If you have nothing to do right now, pay the moving image archive site of archive.org a visit. They offer more than 26000 movies to watch and download for free. Everything is neatly categorized into groups such as open source movies, featured films and Prelinger archive. You have lots of old movies from the black and white era but also new ones that were made with computers.
Fortunately, they have a good site wide search tool that lets you search the different categories or the whole movie archive for certain topics, e.g. war or comedy. You can also browse an entire collection or use certain keywords / authors to do so. Most movies have a review and user opinions that give you a rough overview about it. Oh, and you have the option to stream or download the movie in various formats.
Update: Videos and movies can be watched directly on the site, or downloaded in various quality levels and formats. This ranges from highly compressed versions of the movie to high resolution copies. Formats include mpeg2, ogg video and real media among others.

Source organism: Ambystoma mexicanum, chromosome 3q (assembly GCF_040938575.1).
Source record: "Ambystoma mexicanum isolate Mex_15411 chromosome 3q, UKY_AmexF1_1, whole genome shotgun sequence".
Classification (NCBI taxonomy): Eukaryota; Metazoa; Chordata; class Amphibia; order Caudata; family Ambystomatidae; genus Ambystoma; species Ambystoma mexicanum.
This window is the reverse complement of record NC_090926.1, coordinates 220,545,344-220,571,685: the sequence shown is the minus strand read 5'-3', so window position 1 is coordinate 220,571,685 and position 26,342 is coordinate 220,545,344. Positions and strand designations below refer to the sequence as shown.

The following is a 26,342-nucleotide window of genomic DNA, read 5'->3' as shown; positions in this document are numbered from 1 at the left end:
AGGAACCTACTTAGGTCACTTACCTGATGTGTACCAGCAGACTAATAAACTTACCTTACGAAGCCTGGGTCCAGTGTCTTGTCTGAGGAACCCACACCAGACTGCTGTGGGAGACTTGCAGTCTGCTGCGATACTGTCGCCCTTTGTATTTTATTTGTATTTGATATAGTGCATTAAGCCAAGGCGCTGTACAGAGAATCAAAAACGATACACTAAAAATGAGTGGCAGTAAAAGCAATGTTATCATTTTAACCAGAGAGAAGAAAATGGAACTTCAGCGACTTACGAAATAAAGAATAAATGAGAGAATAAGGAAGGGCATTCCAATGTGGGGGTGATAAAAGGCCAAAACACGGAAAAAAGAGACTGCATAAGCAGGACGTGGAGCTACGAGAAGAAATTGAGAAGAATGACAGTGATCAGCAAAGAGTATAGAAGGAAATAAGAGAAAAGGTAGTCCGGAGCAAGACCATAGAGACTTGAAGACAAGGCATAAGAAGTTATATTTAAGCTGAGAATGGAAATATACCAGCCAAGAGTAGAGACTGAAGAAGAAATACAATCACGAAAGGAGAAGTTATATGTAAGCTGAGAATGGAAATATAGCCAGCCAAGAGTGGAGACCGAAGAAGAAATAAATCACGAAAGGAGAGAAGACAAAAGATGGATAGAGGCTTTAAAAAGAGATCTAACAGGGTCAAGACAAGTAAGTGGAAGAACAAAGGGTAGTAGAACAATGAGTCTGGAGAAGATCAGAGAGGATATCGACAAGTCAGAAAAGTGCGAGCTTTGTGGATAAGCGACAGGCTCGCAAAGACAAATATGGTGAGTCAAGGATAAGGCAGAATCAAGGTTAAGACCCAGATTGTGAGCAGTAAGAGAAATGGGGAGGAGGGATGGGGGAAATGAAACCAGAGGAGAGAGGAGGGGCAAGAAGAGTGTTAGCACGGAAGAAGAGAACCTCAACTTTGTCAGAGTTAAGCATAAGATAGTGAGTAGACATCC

The main page of the movie archive lists the most downloaded items of the week, the most downloaded items, staff picks and categories that you can watch. New categories include videogame videos, Vlogs and Community video (which previously was named Open Source).
Most categories have one or more subcategories. The video games category for instance has a good dozens of them, ranging from the c-64 game video archive over speed runs to videogame replays and previews.
Update: Archive.org recently has added torrent download options to the site which you can use instead of direct HTTP downloads. The torrent downloads are often faster than the direct downloads due to the nature of how data is transferred using the Bittorrent system.
Advertising revenue is falling fast across the Internet, and independently-run sites like Ghacks are hit hardest by it. The advertising model in its current form is coming to an end, and we have to find other ways to continue operating this site.
We are committed to keeping our content free and independent, which means no paywalls, no sponsored posts, no annoying ad formats or subscription fees.
If you like our content, and would like to help, please consider making a contribution:
Ghacks is a technology news blog that was founded in 2005 by Martin Brinkmann. It has since then become one of the most popular tech news sites on the Internet with five authors and regular contributions from freelance writers.